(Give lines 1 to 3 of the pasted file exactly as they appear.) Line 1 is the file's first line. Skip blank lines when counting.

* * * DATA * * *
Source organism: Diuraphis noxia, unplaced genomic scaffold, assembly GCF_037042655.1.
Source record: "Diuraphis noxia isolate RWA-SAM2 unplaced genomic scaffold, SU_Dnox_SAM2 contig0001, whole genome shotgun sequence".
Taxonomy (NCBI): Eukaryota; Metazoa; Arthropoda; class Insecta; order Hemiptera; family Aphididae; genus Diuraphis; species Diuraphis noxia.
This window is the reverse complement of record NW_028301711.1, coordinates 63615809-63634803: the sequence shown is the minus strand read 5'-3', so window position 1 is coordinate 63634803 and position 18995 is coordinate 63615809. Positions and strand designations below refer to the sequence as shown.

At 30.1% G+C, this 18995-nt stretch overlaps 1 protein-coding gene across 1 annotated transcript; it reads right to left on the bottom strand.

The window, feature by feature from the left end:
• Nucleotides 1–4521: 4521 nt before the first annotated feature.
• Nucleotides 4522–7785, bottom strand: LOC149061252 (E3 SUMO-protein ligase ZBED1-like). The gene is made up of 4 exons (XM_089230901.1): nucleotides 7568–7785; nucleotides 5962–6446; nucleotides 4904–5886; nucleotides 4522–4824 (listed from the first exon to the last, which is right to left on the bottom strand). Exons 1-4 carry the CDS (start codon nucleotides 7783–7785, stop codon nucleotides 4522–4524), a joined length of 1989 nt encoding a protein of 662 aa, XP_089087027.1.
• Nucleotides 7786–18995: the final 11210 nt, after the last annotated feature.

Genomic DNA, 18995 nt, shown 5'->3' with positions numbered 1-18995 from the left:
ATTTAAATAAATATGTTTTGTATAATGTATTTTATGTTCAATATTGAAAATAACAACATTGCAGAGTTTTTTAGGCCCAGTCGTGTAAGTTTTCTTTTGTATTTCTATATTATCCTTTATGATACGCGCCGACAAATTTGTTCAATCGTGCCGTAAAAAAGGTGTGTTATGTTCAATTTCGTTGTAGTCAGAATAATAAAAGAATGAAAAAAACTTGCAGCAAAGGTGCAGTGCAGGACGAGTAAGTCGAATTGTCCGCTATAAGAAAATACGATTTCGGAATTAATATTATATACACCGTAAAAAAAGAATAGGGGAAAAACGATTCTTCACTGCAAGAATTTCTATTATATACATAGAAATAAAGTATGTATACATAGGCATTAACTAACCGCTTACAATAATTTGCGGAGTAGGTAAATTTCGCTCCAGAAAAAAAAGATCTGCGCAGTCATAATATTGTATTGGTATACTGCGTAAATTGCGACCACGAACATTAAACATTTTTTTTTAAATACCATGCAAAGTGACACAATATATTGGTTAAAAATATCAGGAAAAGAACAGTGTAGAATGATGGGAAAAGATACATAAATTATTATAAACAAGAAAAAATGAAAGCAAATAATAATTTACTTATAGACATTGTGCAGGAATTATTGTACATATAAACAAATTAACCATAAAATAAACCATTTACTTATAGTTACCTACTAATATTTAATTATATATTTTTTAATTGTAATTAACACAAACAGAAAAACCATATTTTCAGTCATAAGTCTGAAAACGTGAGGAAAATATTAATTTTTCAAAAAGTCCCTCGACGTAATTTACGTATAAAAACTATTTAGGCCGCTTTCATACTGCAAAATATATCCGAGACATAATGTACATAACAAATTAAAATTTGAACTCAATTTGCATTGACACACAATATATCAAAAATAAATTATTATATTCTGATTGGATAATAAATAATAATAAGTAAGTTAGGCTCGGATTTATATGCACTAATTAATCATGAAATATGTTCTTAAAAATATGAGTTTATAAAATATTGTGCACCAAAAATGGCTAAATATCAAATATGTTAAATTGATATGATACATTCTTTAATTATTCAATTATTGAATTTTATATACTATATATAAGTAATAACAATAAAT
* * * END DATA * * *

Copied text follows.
Source organism: Diuraphis noxia, unplaced genomic scaffold, assembly GCF_037042655.1.
Source record: "Diuraphis noxia isolate RWA-SAM2 unplaced genomic scaffold, SU_Dnox_SAM2 contig0001, whole genome shotgun sequence".
Taxonomy (NCBI): Eukaryota; Metazoa; Arthropoda; class Insecta; order Hemiptera; family Aphididae; genus Diuraphis; species Diuraphis noxia.